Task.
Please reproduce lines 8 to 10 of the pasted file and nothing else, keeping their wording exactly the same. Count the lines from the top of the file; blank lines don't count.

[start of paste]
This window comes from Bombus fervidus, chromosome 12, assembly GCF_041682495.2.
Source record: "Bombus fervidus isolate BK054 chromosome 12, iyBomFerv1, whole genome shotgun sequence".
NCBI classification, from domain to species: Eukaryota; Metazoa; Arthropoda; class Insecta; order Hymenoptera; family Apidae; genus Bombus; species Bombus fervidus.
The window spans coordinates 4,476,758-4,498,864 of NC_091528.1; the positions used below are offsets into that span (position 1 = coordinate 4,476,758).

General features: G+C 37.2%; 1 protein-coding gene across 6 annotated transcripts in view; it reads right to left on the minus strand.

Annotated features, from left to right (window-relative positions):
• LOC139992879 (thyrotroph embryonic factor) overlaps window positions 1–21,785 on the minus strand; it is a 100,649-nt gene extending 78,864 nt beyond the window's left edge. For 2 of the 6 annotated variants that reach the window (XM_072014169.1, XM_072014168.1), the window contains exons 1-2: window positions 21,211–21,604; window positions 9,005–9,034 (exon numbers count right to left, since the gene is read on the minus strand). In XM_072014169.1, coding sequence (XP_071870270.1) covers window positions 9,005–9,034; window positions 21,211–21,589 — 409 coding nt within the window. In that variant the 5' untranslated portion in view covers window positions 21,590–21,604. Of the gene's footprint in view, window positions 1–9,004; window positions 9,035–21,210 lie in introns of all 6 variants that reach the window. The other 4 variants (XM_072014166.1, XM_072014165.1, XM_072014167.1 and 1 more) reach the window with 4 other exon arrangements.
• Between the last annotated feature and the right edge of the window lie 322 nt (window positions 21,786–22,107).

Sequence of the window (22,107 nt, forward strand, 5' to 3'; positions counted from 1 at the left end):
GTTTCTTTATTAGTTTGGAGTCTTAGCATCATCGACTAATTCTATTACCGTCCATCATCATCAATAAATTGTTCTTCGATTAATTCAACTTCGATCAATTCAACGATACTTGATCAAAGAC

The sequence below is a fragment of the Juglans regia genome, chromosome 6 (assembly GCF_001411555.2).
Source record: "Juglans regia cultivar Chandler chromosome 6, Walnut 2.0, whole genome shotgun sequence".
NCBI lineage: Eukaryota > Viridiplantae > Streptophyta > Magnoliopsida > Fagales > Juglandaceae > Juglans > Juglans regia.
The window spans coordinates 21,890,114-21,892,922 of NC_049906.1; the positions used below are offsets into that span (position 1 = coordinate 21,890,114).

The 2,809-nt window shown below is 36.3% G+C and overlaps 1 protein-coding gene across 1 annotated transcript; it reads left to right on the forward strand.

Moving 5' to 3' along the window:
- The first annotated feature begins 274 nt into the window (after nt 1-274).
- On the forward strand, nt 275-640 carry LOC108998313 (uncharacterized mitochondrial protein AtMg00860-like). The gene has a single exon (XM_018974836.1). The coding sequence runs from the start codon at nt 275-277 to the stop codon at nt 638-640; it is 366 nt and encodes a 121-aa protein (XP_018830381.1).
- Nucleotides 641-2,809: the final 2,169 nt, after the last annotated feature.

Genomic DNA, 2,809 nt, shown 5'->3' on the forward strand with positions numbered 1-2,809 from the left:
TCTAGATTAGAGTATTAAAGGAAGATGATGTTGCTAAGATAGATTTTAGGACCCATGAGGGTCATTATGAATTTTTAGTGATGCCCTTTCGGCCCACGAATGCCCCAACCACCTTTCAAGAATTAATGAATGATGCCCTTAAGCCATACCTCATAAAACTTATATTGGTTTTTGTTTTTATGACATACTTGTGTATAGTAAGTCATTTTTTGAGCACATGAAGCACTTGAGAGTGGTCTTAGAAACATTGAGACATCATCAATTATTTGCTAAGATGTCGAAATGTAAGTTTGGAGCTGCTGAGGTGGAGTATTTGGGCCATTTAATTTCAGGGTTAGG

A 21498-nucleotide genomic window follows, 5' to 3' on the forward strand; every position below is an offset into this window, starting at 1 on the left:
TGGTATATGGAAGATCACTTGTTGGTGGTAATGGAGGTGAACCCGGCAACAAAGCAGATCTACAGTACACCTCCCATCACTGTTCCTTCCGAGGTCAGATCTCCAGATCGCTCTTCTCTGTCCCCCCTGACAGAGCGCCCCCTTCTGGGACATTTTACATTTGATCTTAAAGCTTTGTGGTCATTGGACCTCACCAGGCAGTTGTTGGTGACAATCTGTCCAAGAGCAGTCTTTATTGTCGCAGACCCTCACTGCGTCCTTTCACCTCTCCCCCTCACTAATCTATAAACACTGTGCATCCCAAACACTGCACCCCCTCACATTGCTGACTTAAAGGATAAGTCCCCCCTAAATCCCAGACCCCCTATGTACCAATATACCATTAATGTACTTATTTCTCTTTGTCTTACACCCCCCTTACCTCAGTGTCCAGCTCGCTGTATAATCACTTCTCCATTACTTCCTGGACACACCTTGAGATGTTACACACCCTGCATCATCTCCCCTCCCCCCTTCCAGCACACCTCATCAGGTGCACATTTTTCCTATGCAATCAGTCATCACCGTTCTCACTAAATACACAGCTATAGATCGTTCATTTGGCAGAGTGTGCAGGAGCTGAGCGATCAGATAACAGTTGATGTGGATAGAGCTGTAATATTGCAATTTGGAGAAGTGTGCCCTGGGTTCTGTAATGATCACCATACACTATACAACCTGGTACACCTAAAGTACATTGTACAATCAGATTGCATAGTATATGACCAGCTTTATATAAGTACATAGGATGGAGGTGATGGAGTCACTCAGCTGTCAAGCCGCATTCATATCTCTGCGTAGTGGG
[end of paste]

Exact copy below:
• Between the last annotated feature and the right edge of the window lie 322 nt (window positions 21,786–22,107).

Sequence of the window (22,107 nt, forward strand, 5' to 3'; positions counted from 1 at the left end):
GTTTCTTTATTAGTTTGGAGTCTTAGCATCATCGACTAATTCTATTACCGTCCATCATCATCAATAAATTGTTCTTCGATTAATTCAACTTCGATCAATTCAACGATACTTGATCAAAGAC